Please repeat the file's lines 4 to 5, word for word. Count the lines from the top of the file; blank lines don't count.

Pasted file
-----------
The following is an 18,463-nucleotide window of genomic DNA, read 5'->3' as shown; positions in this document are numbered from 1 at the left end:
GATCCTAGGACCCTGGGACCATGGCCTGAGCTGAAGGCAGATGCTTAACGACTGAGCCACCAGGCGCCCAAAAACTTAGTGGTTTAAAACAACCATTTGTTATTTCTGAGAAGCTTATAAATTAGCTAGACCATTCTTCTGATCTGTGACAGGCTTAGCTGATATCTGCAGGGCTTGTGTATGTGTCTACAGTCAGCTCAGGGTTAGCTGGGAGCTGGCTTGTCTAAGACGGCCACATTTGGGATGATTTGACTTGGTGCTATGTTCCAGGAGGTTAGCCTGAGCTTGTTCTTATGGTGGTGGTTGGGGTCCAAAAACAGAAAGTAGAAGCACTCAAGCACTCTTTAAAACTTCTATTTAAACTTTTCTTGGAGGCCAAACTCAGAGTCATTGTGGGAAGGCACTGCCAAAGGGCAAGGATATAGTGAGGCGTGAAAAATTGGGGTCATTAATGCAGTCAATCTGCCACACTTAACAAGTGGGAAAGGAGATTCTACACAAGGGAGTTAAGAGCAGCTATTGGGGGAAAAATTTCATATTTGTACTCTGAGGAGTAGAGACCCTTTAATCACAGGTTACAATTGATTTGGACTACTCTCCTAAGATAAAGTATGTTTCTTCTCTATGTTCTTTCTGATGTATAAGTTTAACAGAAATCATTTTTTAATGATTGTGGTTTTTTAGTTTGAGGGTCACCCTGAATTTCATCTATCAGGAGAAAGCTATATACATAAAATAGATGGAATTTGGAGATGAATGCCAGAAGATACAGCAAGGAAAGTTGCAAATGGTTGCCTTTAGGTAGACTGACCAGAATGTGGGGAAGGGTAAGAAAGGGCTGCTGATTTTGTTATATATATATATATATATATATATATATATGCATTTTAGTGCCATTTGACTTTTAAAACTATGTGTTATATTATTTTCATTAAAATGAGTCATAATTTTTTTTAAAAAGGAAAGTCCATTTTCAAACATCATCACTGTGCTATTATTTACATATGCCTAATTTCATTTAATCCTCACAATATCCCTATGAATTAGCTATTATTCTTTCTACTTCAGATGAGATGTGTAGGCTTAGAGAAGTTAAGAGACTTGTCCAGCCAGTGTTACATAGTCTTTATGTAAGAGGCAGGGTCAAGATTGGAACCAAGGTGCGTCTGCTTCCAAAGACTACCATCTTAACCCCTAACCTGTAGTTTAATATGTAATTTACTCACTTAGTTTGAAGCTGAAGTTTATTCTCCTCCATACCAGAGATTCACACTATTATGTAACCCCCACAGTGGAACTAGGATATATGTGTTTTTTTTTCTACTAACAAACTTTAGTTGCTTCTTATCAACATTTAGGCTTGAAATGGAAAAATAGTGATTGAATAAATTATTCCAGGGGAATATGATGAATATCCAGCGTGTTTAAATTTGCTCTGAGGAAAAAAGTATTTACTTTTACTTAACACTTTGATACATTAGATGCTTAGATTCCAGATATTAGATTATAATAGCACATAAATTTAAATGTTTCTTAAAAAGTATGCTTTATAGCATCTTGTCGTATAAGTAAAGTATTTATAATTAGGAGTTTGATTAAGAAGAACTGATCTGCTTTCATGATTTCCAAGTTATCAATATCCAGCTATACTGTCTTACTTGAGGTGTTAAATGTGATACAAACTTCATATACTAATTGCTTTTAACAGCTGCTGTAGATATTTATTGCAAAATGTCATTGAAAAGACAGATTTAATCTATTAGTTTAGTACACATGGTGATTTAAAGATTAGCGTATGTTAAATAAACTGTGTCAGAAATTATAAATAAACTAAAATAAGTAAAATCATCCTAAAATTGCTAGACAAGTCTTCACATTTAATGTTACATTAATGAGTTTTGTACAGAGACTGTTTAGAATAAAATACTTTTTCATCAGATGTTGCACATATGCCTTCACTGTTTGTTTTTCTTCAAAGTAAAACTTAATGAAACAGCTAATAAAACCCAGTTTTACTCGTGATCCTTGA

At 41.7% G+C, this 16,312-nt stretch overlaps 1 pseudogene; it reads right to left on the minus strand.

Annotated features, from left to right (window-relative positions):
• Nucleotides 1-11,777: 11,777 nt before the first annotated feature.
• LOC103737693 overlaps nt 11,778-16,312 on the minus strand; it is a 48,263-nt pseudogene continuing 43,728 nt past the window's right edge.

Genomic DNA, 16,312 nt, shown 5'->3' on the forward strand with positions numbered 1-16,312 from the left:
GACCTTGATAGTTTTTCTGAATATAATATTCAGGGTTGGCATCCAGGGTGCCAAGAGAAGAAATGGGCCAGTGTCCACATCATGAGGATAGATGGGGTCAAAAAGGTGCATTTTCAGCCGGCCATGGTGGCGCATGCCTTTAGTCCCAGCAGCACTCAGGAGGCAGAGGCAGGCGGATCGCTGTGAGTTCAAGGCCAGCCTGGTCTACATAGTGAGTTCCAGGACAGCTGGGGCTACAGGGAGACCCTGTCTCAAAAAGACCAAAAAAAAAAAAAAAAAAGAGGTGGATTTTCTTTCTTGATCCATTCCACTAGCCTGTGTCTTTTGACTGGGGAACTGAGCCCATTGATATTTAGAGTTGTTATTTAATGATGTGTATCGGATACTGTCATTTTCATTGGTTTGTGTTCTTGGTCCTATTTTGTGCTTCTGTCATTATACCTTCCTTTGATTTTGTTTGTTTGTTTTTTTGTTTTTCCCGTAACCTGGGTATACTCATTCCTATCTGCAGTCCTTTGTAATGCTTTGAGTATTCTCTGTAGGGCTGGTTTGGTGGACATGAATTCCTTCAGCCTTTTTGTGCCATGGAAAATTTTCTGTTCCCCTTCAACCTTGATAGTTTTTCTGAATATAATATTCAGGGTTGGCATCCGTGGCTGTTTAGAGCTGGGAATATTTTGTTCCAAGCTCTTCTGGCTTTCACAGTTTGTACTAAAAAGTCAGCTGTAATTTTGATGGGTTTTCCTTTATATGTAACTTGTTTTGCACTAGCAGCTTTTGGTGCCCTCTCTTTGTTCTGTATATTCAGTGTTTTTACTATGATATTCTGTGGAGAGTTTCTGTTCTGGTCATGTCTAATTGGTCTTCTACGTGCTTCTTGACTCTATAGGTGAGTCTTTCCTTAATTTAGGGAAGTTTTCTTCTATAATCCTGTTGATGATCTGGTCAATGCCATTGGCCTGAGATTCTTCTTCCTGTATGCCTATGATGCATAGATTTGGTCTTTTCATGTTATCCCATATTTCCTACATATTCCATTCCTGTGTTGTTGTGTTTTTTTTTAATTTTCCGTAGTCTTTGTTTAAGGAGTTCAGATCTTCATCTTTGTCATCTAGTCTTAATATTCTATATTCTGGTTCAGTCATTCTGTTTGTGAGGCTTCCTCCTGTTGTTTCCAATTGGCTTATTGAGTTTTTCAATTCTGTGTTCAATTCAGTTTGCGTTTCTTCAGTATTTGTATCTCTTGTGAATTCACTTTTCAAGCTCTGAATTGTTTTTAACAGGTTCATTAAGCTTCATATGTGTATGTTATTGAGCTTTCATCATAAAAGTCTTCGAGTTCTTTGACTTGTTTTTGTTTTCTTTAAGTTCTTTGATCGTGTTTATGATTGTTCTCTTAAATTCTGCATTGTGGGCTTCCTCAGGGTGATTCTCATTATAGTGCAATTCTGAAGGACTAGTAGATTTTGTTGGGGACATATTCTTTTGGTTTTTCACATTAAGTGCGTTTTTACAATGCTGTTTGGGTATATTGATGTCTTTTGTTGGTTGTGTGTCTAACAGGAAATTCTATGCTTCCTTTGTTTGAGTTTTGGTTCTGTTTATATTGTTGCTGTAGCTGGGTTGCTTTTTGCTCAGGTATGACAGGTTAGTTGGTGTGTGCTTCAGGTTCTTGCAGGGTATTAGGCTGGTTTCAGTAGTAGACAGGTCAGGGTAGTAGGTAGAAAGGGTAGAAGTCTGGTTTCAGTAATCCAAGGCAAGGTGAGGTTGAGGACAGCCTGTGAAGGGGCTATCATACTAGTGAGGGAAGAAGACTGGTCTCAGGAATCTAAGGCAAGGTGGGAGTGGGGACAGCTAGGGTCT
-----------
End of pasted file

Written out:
Annotated features, from left to right (window-relative positions):
• Nucleotides 1-11,777: 11,777 nt before the first annotated feature.